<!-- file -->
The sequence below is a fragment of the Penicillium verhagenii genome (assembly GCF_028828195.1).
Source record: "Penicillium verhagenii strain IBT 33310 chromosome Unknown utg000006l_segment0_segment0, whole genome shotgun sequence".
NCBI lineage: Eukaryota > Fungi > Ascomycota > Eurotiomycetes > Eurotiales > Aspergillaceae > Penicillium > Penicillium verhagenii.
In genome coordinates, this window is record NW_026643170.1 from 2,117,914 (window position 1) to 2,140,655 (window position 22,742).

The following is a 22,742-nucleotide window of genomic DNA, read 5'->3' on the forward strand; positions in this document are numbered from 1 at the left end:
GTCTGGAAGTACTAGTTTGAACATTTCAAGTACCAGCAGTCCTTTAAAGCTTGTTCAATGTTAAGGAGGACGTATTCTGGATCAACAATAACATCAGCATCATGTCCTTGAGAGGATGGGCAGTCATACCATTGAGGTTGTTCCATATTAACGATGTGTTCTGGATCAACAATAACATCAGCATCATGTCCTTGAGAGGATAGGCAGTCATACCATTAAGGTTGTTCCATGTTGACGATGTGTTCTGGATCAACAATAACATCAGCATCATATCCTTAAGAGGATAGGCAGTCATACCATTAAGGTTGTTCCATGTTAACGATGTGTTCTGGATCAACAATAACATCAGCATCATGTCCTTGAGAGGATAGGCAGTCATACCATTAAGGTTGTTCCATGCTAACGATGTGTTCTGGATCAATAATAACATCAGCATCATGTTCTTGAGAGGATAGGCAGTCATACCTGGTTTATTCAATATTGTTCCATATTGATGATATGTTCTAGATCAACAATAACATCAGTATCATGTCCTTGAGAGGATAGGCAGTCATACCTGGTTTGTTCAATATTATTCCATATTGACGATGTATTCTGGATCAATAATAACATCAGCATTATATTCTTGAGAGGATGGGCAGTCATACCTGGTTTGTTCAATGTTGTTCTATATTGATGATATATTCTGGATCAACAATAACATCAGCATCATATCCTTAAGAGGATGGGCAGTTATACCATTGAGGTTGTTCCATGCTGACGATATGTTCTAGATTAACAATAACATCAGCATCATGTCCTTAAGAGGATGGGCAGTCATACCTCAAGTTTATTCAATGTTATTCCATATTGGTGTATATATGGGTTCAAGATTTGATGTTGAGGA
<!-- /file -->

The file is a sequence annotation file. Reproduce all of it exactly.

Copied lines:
The sequence below is a fragment of the Penicillium verhagenii genome (assembly GCF_028828195.1).
Source record: "Penicillium verhagenii strain IBT 33310 chromosome Unknown utg000006l_segment0_segment0, whole genome shotgun sequence".
NCBI lineage: Eukaryota > Fungi > Ascomycota > Eurotiomycetes > Eurotiales > Aspergillaceae > Penicillium > Penicillium verhagenii.
In genome coordinates, this window is record NW_026643170.1 from 2,117,914 (window position 1) to 2,140,655 (window position 22,742).

The following is a 22,742-nucleotide window of genomic DNA, read 5'->3' on the forward strand; positions in this document are numbered from 1 at the left end:
GTCTGGAAGTACTAGTTTGAACATTTCAAGTACCAGCAGTCCTTTAAAGCTTGTTCAATGTTAAGGAGGACGTATTCTGGATCAACAATAACATCAGCATCATGTCCTTGAGAGGATGGGCAGTCATACCATTGAGGTTGTTCCATATTAACGATGTGTTCTGGATCAACAATAACATCAGCATCATGTCCTTGAGAGGATAGGCAGTCATACCATTAAGGTTGTTCCATGTTGACGATGTGTTCTGGATCAACAATAACATCAGCATCATATCCTTAAGAGGATAGGCAGTCATACCATTAAGGTTGTTCCATGTTAACGATGTGTTCTGGATCAACAATAACATCAGCATCATGTCCTTGAGAGGATAGGCAGTCATACCATTAAGGTTGTTCCATGCTAACGATGTGTTCTGGATCAATAATAACATCAGCATCATGTTCTTGAGAGGATAGGCAGTCATACCTGGTTTATTCAATATTGTTCCATATTGATGATATGTTCTAGATCAACAATAACATCAGTATCATGTCCTTGAGAGGATAGGCAGTCATACCTGGTTTGTTCAATATTATTCCATATTGACGATGTATTCTGGATCAATAATAACATCAGCATTATATTCTTGAGAGGATGGGCAGTCATACCTGGTTTGTTCAATGTTGTTCTATATTGATGATATATTCTGGATCAACAATAACATCAGCATCATATCCTTAAGAGGATGGGCAGTTATACCATTGAGGTTGTTCCATGCTGACGATATGTTCTAGATTAACAATAACATCAGCATCATGTCCTTAAGAGGATGGGCAGTCATACCTCAAGTTTATTCAATGTTATTCCATATTGGTGTATATATGGGTTCAAGATTTGATGTTGAGGA